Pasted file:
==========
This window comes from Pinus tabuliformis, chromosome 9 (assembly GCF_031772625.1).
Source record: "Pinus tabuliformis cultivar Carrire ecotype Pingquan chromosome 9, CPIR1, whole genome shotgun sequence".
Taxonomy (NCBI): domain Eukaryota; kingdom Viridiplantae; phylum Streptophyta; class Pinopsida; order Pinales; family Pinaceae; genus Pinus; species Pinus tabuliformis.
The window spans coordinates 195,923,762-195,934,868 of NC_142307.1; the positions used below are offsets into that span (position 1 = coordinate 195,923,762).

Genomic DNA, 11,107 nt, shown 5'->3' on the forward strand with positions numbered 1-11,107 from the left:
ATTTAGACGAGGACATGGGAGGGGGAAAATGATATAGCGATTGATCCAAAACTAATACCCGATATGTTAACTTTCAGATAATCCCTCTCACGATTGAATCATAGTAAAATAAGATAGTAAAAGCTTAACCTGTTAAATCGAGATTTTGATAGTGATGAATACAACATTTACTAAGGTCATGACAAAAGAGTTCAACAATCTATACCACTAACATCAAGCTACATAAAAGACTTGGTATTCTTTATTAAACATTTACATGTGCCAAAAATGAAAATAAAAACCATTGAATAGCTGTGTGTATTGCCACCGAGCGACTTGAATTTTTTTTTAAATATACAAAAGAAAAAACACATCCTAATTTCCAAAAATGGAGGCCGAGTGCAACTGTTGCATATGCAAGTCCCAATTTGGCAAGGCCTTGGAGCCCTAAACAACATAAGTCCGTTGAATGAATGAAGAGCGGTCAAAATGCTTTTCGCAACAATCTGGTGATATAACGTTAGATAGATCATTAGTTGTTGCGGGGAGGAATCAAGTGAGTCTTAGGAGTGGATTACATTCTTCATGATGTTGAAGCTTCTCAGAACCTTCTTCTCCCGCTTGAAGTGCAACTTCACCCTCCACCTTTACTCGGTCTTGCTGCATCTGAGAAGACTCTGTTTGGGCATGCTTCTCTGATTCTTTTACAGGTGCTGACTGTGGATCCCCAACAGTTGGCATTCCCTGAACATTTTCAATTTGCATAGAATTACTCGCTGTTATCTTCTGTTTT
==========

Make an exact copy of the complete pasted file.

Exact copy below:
This window comes from Pinus tabuliformis, chromosome 9 (assembly GCF_031772625.1).
Source record: "Pinus tabuliformis cultivar Carrire ecotype Pingquan chromosome 9, CPIR1, whole genome shotgun sequence".
Taxonomy (NCBI): domain Eukaryota; kingdom Viridiplantae; phylum Streptophyta; class Pinopsida; order Pinales; family Pinaceae; genus Pinus; species Pinus tabuliformis.
The window spans coordinates 195,923,762-195,934,868 of NC_142307.1; the positions used below are offsets into that span (position 1 = coordinate 195,923,762).

Genomic DNA, 11,107 nt, shown 5'->3' on the forward strand with positions numbered 1-11,107 from the left:
ATTTAGACGAGGACATGGGAGGGGGAAAATGATATAGCGATTGATCCAAAACTAATACCCGATATGTTAACTTTCAGATAATCCCTCTCACGATTGAATCATAGTAAAATAAGATAGTAAAAGCTTAACCTGTTAAATCGAGATTTTGATAGTGATGAATACAACATTTACTAAGGTCATGACAAAAGAGTTCAACAATCTATACCACTAACATCAAGCTACATAAAAGACTTGGTATTCTTTATTAAACATTTACATGTGCCAAAAATGAAAATAAAAACCATTGAATAGCTGTGTGTATTGCCACCGAGCGACTTGAATTTTTTTTTAAATATACAAAAGAAAAAACACATCCTAATTTCCAAAAATGGAGGCCGAGTGCAACTGTTGCATATGCAAGTCCCAATTTGGCAAGGCCTTGGAGCCCTAAACAACATAAGTCCGTTGAATGAATGAAGAGCGGTCAAAATGCTTTTCGCAACAATCTGGTGATATAACGTTAGATAGATCATTAGTTGTTGCGGGGAGGAATCAAGTGAGTCTTAGGAGTGGATTACATTCTTCATGATGTTGAAGCTTCTCAGAACCTTCTTCTCCCGCTTGAAGTGCAACTTCACCCTCCACCTTTACTCGGTCTTGCTGCATCTGAGAAGACTCTGTTTGGGCATGCTTCTCTGATTCTTTTACAGGTGCTGACTGTGGATCCCCAACAGTTGGCATTCCCTGAACATTTTCAATTTGCATAGAATTACTCGCTGTTATCTTCTGTTTT